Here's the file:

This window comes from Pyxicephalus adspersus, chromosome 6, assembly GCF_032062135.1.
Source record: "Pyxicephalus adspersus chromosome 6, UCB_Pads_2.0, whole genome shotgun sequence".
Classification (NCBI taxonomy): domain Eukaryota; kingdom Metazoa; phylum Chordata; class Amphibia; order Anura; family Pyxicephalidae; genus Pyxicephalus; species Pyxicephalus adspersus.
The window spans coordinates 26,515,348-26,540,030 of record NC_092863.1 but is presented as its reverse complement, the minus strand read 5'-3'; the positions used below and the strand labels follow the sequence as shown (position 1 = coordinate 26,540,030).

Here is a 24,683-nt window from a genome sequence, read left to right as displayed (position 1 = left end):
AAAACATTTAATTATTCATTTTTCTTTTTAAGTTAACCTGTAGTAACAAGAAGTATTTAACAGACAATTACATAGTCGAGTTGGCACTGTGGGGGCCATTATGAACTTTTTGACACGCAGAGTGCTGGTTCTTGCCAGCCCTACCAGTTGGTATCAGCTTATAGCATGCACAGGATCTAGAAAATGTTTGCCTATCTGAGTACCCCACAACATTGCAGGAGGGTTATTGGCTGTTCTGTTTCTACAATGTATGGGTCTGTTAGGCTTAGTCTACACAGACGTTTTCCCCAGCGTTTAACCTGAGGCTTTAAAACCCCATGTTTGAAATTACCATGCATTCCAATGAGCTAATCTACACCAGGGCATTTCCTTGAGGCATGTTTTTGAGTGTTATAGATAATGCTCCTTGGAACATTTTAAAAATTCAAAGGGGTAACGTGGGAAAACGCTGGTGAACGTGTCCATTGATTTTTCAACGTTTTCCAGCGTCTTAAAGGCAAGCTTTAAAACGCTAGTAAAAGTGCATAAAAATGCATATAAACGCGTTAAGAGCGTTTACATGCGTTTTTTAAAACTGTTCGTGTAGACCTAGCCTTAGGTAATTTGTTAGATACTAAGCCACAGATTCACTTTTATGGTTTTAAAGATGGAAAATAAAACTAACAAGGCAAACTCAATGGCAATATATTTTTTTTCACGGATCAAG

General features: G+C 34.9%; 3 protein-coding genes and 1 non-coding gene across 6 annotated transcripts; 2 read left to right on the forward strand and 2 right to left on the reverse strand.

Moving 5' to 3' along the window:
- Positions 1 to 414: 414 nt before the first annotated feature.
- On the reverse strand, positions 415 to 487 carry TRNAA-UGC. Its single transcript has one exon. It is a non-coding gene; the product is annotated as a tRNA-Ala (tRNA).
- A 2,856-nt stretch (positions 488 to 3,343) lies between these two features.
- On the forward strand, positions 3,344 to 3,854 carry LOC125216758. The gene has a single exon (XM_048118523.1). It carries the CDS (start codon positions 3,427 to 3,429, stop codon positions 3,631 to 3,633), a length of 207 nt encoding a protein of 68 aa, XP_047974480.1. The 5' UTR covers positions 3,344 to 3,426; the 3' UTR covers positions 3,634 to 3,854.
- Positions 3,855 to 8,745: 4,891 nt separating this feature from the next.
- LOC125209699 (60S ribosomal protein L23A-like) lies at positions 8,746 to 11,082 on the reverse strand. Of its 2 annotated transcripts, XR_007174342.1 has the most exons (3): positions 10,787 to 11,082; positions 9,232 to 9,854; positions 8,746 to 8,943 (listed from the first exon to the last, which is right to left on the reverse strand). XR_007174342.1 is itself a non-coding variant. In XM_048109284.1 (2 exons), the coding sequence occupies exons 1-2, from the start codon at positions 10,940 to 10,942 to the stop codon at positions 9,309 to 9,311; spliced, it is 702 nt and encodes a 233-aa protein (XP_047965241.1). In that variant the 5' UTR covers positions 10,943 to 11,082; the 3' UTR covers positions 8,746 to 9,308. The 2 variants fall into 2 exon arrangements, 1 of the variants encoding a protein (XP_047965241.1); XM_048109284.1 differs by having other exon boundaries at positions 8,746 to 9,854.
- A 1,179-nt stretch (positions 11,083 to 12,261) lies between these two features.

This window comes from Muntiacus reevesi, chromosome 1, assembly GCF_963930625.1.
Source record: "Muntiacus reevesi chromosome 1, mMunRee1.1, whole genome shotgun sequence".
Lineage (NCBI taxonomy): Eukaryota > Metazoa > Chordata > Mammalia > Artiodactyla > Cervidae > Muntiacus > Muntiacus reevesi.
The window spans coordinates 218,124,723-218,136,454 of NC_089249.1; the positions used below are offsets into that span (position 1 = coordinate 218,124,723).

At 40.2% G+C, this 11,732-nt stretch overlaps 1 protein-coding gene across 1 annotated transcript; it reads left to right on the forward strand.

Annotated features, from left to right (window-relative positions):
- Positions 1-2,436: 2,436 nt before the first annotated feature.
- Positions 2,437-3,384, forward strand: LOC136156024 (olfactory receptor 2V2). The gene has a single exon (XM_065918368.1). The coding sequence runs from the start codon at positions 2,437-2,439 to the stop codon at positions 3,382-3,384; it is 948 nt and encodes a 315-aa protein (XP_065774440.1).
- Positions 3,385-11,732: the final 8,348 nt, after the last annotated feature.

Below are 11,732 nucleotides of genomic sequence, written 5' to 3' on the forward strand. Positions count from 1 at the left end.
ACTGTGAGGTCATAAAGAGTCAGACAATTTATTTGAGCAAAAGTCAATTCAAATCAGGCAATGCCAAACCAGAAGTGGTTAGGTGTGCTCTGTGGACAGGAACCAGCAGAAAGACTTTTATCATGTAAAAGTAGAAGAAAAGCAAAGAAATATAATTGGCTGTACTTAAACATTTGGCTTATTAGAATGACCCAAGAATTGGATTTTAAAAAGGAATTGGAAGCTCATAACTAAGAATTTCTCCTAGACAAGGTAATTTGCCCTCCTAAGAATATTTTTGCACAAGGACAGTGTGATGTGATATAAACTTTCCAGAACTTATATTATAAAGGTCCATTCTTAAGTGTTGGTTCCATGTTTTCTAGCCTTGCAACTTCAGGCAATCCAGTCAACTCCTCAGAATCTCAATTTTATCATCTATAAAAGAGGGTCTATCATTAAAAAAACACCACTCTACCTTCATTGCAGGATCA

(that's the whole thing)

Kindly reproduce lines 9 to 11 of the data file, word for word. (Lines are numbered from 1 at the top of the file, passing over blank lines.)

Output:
- Positions 1 to 414: 414 nt before the first annotated feature.
- On the reverse strand, positions 415 to 487 carry TRNAA-UGC. Its single transcript has one exon. It is a non-coding gene; the product is annotated as a tRNA-Ala (tRNA).
- A 2,856-nt stretch (positions 488 to 3,343) lies between these two features.